• @b_redeker said:

    If it's not applicable to you anyway, couldn't you just fill in the date and sign it?

    Because an NDA is a legal document that is meant to provide certain protections for the parties that sign it. This "thing" (which is not an NDA) that I am being asked to sign attempts to define me as something I am not, and to stipulate that I have seen and understood to a document that I have not. Signing it would give me none of the protection that the NDA is meant to give and will expose me to more legal risk than if I haven't signed it.

    But if you want to take the attitude of "sure, I'll sign anything" without doing due diligence, then I have this nice contract sitting here for a bridge in Brooklyn - just sign this other document that says you have agreed to it.



  • Eh... I won't sign just about anything, but there is a class of documents that is often used but doesn't mean too much. This very much depends on country/culture/jurisdiction though. For instance, courts in many countries will customarily throw out non-compete clauses, even though the employee has signed them, becasue they are regarded as unreasonable.

    In this case, I found some advice about NDA's that said:
    1) they're very hard to enforce
    2) follow a reasonable strategy: disclose only that which you need to disclose at a certain moment, not more (layered approach)
    3) get a very good lawyer to draw them up for you

    How I read that is: with or without NDA, you need to follow the same strategy; having one is fairly useless. So I'll sign them if they don't look too weird. But having said that, my "Am I too careless" was a serious question, and I'd love to hear about someone who was actually sued over an NDA. Well, not love, but it'd be interesting.

    Now that bridge in Breukelen of yours. How much money can you spend? Because might have some attractive offers here.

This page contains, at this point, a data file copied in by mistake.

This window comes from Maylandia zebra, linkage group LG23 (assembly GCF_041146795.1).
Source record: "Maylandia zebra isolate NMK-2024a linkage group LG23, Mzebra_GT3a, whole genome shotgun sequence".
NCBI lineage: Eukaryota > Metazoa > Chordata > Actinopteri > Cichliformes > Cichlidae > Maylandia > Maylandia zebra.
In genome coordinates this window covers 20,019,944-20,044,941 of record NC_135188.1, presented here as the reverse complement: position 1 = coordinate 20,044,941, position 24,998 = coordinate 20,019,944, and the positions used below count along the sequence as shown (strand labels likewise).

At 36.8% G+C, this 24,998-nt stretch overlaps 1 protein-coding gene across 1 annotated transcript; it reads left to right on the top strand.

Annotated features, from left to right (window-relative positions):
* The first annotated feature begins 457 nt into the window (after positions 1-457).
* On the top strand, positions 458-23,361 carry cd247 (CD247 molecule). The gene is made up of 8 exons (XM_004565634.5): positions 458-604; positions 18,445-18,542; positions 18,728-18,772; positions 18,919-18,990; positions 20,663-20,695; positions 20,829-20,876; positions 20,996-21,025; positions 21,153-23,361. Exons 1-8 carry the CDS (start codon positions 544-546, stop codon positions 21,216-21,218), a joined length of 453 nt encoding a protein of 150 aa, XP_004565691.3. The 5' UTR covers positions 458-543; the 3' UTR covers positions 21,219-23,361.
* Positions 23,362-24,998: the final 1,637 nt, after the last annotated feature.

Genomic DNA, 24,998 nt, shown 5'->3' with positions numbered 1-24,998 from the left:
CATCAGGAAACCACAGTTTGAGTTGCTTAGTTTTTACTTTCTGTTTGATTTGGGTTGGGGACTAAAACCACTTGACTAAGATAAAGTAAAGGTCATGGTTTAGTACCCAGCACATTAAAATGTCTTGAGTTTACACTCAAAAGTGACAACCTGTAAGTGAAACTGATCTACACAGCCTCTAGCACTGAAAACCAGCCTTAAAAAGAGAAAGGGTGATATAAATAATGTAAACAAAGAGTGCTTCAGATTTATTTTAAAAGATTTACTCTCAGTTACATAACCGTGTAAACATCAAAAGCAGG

• @Qwerty said:

    There's probably some legal term you can sign it with that will allow the person insisting on a signature to report back that you signed it but actually means you disagree with the contents.  The words "without prejudice" on a document have some specific legal meaning (at least under UK and Australian law) which basically means nothing on that document can be used in legal proceedings.


    One of my bosses signed something like that once with the words "Under Duress" - I think that's what you're looking for. Also, FYI, a similar trick for signing for parcels is "Unchecked".



  • @b_redeker said:

    Eh... I won't sign just about anything, but there is a class of documents that is often used but doesn't mean too much. This very much depends on country/culture/jurisdiction though. For instance, courts in many countries will customarily throw out non-compete clauses, even though the employee has signed them, becasue they are regarded as unreasonable.

    There is no non-compete clause in this case, it is purely non-disclosure of company secrets (but I haven't set my lawyer on it). But if I sign this document it does open up myself and Company A to potential collateral damage that has nothing to do with the NDA.

    For instance by signing I am effectively agreeing that I am an employee. In which case Mr IRS would have a the right to say to me "you know, all those tax deductions you claimed as business expenses over the last X years, well if you are an employee then they are null and void .. so cough up!"